Before she joined the University of Michigan a decade ago, Anne Kadrovich rubbed elbows with the likes of Madonna, Gwen Stefani and Michael Jackson.
“The King of Pop” even asked her out on a date.
“This was before he married Lisa Marie Presley, and I was dating someone at the time,” she said of Jackson. “He was a sweet person to be around, kind of shy but good sense of humor.”
Despite turning down Jackson’s romantic overtures, Kadrovich was included among the “special thanks” on Jackson’s 1995 album “HIStory: Past, Present and Future, Book I.”
Such was life as the manager of a recording studio in Los Angeles for 17 years.
While her position as purchasing associate supervisor in Michigan Medicine’s Department of Psychiatry is less glamorous, it’s rewarding.
“I just love it. It’s one of those things where I’m busy all the time and always closing cases,” she said. “I get to help people in a field I care about and constantly feeling good because I made something good happen for somebody. I order everything from DNA vectors to pizza.”
Music has always been in Kadrovich’s DNA. She has five younger sisters, and all play piano and at least one other instrument.
Kadrovich started on piano when she was around 8 years old, and by the time she was in junior high school she had picked up the flute. But when she joined the band, she was among more than a dozen flutists, so the band director asked her if she’d join the percussion section.
After high school, Kadrovich attended community college in Muskegon, but the pull from the West Coast to pursue her musical dream was too much to ignore. She headed to Los Angeles in 1983 when she was 21.
“When I first went out there, I just sort of did everything,” she said. “I taught aerobics classes, managed a landscape company. I did all kinds of weird things, anything to get by.”
She provided vocals for several bands, including Green Jellÿ, which formed in 1981 and after a several-year hiatus is active today. She also played bass guitar and did some recording with several bands.
Around the time she turned 30, she was hired at Larrabee Sound Studios.
“It was kind of a perfect fit,” she said. “I was working with Madonna, Michael Jackson and all these people. I felt like they were my peers even though I was in an indie band.”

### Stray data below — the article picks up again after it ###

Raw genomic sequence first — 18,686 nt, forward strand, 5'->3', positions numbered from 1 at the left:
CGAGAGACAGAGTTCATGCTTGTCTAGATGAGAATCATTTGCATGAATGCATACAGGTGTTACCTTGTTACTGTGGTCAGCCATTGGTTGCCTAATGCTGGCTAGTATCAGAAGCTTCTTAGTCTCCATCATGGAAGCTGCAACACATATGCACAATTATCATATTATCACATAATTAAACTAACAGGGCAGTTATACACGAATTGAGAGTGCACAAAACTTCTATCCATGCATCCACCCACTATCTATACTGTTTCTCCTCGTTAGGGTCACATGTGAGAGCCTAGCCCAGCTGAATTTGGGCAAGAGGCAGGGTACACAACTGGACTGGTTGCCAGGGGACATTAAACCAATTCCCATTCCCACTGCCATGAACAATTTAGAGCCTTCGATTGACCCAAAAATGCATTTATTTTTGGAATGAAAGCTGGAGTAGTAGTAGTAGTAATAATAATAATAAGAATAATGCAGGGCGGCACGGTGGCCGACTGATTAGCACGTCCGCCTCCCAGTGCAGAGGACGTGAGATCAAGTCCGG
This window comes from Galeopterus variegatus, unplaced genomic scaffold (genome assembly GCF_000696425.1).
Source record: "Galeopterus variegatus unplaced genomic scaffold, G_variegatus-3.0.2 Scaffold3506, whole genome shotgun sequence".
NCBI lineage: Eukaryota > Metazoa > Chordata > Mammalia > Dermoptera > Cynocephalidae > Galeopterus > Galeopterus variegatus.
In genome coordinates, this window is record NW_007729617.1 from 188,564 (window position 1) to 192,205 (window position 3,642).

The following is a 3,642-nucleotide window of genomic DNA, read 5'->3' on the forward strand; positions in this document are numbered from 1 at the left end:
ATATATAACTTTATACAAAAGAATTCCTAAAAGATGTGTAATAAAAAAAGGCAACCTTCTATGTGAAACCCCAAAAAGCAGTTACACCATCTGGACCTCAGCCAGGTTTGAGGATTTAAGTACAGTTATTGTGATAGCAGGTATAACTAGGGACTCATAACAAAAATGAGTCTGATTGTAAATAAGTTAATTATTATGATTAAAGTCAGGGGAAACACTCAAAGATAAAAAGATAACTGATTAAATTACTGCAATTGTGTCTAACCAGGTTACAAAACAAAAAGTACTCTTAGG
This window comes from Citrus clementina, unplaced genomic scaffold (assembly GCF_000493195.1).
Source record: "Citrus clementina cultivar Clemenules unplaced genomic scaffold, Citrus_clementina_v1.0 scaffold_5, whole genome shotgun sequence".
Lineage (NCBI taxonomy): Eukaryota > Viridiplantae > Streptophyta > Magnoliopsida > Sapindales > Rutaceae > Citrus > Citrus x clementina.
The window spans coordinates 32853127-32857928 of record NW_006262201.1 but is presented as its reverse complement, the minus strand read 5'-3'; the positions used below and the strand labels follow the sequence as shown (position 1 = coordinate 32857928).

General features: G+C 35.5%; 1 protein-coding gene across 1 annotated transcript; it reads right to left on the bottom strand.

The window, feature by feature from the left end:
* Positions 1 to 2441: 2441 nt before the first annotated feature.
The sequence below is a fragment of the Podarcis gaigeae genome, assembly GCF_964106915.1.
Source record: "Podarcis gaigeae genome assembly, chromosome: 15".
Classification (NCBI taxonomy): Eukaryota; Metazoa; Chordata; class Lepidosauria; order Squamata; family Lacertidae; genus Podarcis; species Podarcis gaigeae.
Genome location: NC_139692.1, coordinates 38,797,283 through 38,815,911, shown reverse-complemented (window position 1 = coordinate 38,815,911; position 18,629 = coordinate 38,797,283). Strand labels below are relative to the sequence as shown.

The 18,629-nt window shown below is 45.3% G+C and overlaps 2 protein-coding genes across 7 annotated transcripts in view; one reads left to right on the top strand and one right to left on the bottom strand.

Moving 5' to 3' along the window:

Among Kadrovich’s memories during that time was Madonna asking her to make her private lounge more child-friendly with the pending birth of her daughter, Lourdes, in 1996. She was also asked by Marilyn Manson’s manager to be Manson’s personal assistant, an offer she declined.
“I didn’t want someone calling me at two in the morning looking for a giraffe,” she joked. “There was tons of silly stuff. I got to meet so many people in the industry, both people who were up-and-coming and just never took off, and then there were the Red Hot Chili Peppers and others who were coming through. I really loved it.”
After Larrabee was sold to new owners, who retained Kadrovich but turned it into a non-commercial studio, she decided a return to Michigan was in order. In the meantime, she had received a degree in natural sciences after originally planning to go into forensic science.
“I took a fingerprinting class, but every time they were discussing crime scenes, I would turn green,” she said. “I did get certified as a fingerprint classification expert, but my teacher was like, ‘You’re not cut out for this business.’”
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She returned to Michigan in 2011 and worked at the Frankel Cardiovascular Center for four years before taking the procurement position in the Department of Psychiatry.
She did not leave her love for music behind when she left Los Angeles, however. She continues to play keyboards and sings in two cover bands: Sympathy Orchestra, which centers on classic rock, and Rock Squad, which plays mostly music from the 1990s to present.
While she enjoys performing with the bands, it’s unlikely they will find their way to some of the iconic stages Kadrovich experienced while in Los Angeles.
“Just playing at the Whiskey a Go-Go, the Troubadour. Guns and Roses played there — the best bands of the day, I got to play at all those venues,” she said. “My most cherished time was playing live music. It was very cool.
“I hope to always have my toe in the musical waters.”